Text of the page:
According to Indian psychology, there are five sheaths which together form human consciousness. The mind exists in a separate sheath called the mental sheath, which incorporates the memory, reflective and sensory functions of the mind.
Antahkarana the conscious mentality is divided into four powers:
1. chitta or basic mental consciousness: It is largely subconscient; it has, open and hidden, two kinds of action, one passive or receptive, the other active or reactive and formative. The chitta passively receives all impacts and impressions, and “stores them in an immense reserve of passive subconscient memory on which the mind as an active memory can draw. Even the things which escape the attention of our mind, but have been the object of our outer senses, are snapped by the citta. These impressions form a chaotic jumble in the citta, from which they surge up into our surface consciousness, in waking, and often in sleep, in various fantastic combinations. This action of the citta is automatic and unpredictable. The active and formative part of the citta is responsible for most of the impulses and habits of our aboriginal animal nature and the automatic emotional reactions, citta vṛttis, which rise in response to the outer stimuli. In plant life the citta is the source of the sensations of pleasure and pain, comfort and discomfort, which have more a nervous than a feeling value. In the animal, a life-mind and a sense-mind evolve out of this primal citta, and the nervous-physical sensation of the plant life assumes a mental hue and acquires a rudimentary mental value. And yet the mind that has developed in the animal is involved in the action of the senses, and the hungers and craving of the physical life —it cannot get beyond them. From this welter of the citta, instincts come and impulses, by it are formed the vital and physical habits of the animal, which are nothing better than crystallizations of the samskāras or impressions of its past evolution with certain characteristic evolutionary modifications. The citta is an immense sea of amorphous or half-formed elements, out of which develop the various faculties and functions of the evolving being.
2. manas, the sense mind: In man the chitta develops the life-mind and the sense-mind to a much greater extent than in the animal. The sense-mind throws out a thought-mind, a very elementary state of which we find in some of the advanced species of animals; but in the generality of men this thought-mind is tied to the sense-mind and can, with a greater precision, be called a sensational thought-mind. This sensational thought-mind works on the basis of the data of the senses, and cannot rise superior to them and move in an ether of unfettered thinking. Or, it works on the basis of the subjective reactions generated in the citta by the outer impacts.
3. buddhi, the intelligence: Buddhi is a construction of conscious. being which quite exceeds its beginnings in the basic citta; it is the intelligence with its power of knowledge and will…. It is in its nature thought-power and will-power of the Spirit turned into the lower form of a mental activity. There are three steps of the action of the buddhi: (1) understanding, (2) reason and (3) intelligence proper.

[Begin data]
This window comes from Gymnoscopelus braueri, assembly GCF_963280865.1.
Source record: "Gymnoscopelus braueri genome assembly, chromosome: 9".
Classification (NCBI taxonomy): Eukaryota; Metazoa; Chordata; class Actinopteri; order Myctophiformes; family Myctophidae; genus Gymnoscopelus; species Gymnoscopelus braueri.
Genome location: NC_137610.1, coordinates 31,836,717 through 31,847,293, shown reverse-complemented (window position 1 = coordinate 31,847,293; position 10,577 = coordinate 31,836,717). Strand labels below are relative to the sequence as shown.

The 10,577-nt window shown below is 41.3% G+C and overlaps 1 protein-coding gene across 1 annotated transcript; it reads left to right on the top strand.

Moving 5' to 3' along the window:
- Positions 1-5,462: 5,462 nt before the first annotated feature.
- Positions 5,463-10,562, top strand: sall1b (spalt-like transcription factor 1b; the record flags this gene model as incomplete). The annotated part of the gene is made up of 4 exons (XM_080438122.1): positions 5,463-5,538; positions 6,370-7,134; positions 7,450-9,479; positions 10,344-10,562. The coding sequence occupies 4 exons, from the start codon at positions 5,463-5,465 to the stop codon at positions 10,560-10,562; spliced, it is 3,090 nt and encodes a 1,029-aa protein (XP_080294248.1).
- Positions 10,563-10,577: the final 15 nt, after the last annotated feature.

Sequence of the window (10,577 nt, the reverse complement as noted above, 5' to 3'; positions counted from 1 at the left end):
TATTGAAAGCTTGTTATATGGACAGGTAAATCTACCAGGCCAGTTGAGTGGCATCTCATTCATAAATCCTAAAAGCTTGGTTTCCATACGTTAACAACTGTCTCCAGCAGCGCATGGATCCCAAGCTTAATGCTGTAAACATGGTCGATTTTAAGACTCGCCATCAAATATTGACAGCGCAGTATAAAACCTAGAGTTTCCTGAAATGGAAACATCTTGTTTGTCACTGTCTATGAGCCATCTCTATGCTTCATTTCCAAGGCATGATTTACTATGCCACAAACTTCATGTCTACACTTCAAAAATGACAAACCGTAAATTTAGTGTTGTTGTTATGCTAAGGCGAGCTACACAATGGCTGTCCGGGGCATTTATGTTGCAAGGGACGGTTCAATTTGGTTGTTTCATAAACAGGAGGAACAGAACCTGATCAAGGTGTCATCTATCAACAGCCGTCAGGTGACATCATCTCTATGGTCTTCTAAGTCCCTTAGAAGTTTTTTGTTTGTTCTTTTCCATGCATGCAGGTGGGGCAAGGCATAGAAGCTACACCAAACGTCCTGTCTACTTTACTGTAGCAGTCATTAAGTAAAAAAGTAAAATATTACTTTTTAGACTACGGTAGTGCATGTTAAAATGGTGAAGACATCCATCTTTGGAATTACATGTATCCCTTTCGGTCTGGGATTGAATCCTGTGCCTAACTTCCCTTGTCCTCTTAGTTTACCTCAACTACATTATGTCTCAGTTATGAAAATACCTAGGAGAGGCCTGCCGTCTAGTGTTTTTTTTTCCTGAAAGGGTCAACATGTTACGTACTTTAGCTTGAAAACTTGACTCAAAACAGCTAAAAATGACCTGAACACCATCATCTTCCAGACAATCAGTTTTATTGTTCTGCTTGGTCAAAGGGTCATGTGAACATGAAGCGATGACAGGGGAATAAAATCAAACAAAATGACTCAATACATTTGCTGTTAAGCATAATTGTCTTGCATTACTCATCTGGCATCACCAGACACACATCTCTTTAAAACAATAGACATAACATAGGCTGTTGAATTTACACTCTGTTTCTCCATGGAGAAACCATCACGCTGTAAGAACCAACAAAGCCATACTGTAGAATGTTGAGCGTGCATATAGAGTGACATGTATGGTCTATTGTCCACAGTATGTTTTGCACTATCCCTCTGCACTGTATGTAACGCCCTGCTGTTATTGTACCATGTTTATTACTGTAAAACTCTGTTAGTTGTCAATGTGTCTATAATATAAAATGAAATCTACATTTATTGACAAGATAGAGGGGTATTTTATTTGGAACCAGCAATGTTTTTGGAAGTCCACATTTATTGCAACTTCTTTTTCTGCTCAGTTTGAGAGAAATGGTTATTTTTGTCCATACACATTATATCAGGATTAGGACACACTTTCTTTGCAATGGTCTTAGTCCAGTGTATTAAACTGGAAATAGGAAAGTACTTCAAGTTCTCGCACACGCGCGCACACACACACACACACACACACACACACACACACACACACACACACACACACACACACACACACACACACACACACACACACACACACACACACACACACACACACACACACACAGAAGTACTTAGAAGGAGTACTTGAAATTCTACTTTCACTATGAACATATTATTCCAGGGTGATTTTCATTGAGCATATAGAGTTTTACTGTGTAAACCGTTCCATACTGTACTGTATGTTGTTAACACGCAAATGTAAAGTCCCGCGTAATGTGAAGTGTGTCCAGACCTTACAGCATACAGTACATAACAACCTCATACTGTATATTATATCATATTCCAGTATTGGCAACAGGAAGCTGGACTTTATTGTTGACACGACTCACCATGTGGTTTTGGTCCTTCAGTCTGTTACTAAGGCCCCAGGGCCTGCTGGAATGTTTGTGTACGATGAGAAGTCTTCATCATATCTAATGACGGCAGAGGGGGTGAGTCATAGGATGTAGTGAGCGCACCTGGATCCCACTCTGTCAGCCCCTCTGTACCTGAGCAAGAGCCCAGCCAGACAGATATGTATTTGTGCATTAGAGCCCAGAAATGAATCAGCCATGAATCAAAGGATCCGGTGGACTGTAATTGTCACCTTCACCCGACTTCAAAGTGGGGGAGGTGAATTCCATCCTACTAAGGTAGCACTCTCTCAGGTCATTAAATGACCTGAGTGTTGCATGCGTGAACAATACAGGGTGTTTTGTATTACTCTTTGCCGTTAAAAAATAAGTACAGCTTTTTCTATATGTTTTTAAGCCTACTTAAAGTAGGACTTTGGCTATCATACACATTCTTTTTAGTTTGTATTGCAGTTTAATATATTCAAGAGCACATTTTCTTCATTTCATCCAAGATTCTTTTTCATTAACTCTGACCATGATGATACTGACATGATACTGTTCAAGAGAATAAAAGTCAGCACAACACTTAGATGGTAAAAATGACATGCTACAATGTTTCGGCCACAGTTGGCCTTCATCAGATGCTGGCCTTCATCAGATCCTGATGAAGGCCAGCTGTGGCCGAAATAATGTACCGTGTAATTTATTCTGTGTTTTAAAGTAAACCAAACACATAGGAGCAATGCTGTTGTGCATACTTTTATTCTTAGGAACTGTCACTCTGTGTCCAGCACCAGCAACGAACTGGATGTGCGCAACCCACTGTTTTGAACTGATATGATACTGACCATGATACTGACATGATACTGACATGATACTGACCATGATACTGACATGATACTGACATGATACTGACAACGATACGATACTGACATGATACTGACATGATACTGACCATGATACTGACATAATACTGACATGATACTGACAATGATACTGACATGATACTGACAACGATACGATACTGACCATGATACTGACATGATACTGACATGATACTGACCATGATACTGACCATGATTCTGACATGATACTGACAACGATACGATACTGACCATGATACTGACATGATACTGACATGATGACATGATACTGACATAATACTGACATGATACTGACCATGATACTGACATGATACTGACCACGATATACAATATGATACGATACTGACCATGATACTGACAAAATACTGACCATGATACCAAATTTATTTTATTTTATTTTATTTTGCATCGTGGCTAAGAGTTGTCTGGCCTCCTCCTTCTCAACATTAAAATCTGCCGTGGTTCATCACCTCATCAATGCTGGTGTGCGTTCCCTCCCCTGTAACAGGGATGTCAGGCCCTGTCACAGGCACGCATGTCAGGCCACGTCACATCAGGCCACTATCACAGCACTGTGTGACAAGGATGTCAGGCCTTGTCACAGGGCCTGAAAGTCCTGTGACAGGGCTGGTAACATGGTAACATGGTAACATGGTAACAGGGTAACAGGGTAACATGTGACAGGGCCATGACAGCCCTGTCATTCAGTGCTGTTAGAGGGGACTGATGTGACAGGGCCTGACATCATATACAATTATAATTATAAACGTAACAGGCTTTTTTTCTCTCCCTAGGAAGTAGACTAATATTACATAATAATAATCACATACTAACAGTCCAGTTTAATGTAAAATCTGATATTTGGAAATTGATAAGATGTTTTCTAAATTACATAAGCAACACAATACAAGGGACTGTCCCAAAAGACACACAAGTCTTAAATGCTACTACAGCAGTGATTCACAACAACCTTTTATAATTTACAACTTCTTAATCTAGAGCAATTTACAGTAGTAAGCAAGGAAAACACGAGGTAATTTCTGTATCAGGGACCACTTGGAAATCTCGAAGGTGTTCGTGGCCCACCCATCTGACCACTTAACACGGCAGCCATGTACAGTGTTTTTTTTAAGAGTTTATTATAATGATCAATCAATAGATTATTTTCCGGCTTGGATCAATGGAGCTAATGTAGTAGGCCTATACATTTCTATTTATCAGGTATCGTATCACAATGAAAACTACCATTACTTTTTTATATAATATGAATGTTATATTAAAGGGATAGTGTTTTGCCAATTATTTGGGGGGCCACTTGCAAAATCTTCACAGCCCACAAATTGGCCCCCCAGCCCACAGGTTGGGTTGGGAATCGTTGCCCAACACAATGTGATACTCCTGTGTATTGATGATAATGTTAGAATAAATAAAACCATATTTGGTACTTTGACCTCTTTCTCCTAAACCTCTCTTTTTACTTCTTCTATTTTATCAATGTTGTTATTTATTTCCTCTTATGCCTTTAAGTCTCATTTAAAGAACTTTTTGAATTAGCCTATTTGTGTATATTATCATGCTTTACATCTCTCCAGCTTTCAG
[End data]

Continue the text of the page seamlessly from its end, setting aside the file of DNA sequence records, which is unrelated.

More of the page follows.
4. ahaņkāra, the ego-sense.
(Derived from Rishabchand’s “Integral Yoga of Sri Aurobindo”)
Discussion with Sri Aurobindo
Disciple : What is meant by Buddhi ?
Sri Aurobindo : Buddhi is what I call “the pure mind”. It is the “intellect”. It combines the intellect and the will. It is the faculty of thinking and reflection. It reasons. It tries to answer the question, “What is the truth ? What is it that I must do?” and also, “How must I do it ?” And when this pure mental faculty develops we find it has a certain power of perception and mental vision. It creates forms and speech.
Disciple : What is Manas ? What is the difference between Buddhi and Manas ?
Sri Aurobindo : When we use Manas in the general and wider sense it means the mind, meaning the whole mental activity – reflection, emotion and mental sensation, all taken together. But when we use Manas in Philosophy we mean by it the “sense-mind”. It is located near the heart. For instance, sometimes when people get presentiments they get it in the Manas, – in the sense-mind. That is why in the Upanishads Manas is called the sixth sense.
While Buddhi in the Vedanta generally means the intelligence with the will. It finds out the truth or tries to find it out and then decides to act according to it.
Then there is the mental-physical which is not the same thing as the physical-mind. It is not this which is behind matter and supports it. It is certain habitual, mental movements repeating themselves without any act of pure reasoning. Even if there is reasoning in it, it is mechanical. It goes on moving in its round even when the other parts of the mind are not conscious of it. It goes on mechanically repeating old ideas and sanskaras etc. There is neither vital urge in it, nor any creative activity of the mind proper.
(A.B. Purani. Evening Talks with Sri Aurobindo, second series, pp 227-228)
Here is another useful picture. (Yes, I am aware it is used in context of the Homunculus argument, and the infinite regress problem associated with it.)
- Similarity between Neurological and Yogic models of human memory
- Epistemology of Perception
- The action of subliminal memory
- The greater powers of the sense-mind (Manas)
- The brain is not the mind as per Yoga psychology
- Embodied cognition in Yoga psychology
- Mental awareness in comatose patients and sleeping newborn infants